BTX is an acronym that stands for Benzene, Toluene and Xylene. Bio-BTX is BTX produced from biomass. The molecules are identical to the BTX from fossil energy sources, but made from biogenic feedstock. BioBTX therefore can be used in (drop-in) existing petro-chemical processes and downstream applications, but with the favorable CO2 footprint related to the biogenic feedstock. BioBTX can thus significantly contribute to the transition to a “greener” chemical industry.

Biomass, unlike coal, oil or natural gas, is the only renewable source of carbon, and it can be converted into energy, fuels and chemicals via different processes, either biochemical or thermochemical. Biochemical processes include e.g. digestion and fermentation, whereas thermochemical processes encompass pyrolysis, combustion and gasification.

Gasification is a thermochemical process in which a solid carbonaceous fuel (e.g. coal, biomass, or waste) is converted into a combustible gas called producer gas or syngas under sub-oxidizing conditions and medium-high temperatures (700-1200°C). The producer gas, in turn, is a versatile energy carrier which, after proper cleaning and upgrading, can be used in a number of applications: production of heat/power/mechanical energy, or feedstock for synthesis/recovery of fuels and chemicals.

Producer gas from gasification of wood and other lignin-rich feedstock contains significant concentrations of high-value compounds such as BTX (benzene, toluene, and xylenes) and ethylene. Ethylene and benzene make only a small part of the total volume of producer gas (~ 5% vol.), but in terms of energy, they contribute to a significant extent (~25% energy content). These compounds not only have a detrimental effect on the methanation catalysts (e.g. in an SNG production process), but they also have a higher economic value than the main product, SNG. Thus, the separation and recovery of benzene and ethylene from producer gas is a promising option that opens the way for the co-production of fuels and green chemicals from biomass gasification by reducing the production cost of biofuels.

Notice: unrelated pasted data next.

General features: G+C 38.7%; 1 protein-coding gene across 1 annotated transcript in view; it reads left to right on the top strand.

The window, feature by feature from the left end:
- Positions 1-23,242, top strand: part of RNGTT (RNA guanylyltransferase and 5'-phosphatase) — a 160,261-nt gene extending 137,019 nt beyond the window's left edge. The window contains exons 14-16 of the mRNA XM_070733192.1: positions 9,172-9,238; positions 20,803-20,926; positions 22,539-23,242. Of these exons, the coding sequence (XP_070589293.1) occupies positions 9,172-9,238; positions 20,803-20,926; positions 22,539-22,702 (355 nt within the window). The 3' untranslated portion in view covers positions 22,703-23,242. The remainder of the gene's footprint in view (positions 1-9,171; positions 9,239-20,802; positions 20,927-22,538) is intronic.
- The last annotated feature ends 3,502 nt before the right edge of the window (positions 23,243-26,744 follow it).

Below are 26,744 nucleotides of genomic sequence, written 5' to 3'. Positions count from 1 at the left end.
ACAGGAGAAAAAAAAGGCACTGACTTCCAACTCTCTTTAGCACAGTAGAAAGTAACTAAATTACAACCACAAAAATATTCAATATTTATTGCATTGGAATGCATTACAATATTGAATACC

ECN has been working in the last years in the development of technology and processes for the capture and recovery of these valuable compounds from producer gas instead of its (costly) conversion to syngas.

The process developed by ECN for the production of BTX from biomass or waste is composed of 3 parts:

  • Indirect gasification of the solid biomass/waste to producer gas using the MILENA technology.
  • Removal of polyaromatic hydrocarbons (PAH’s) from the producer gas using OLGA technology.
  • Harvest of bioBTX fraction using a BTX scrubber.
  • Production of synthetic natural gas (SNG) from the rest of producer gas using ESME technology.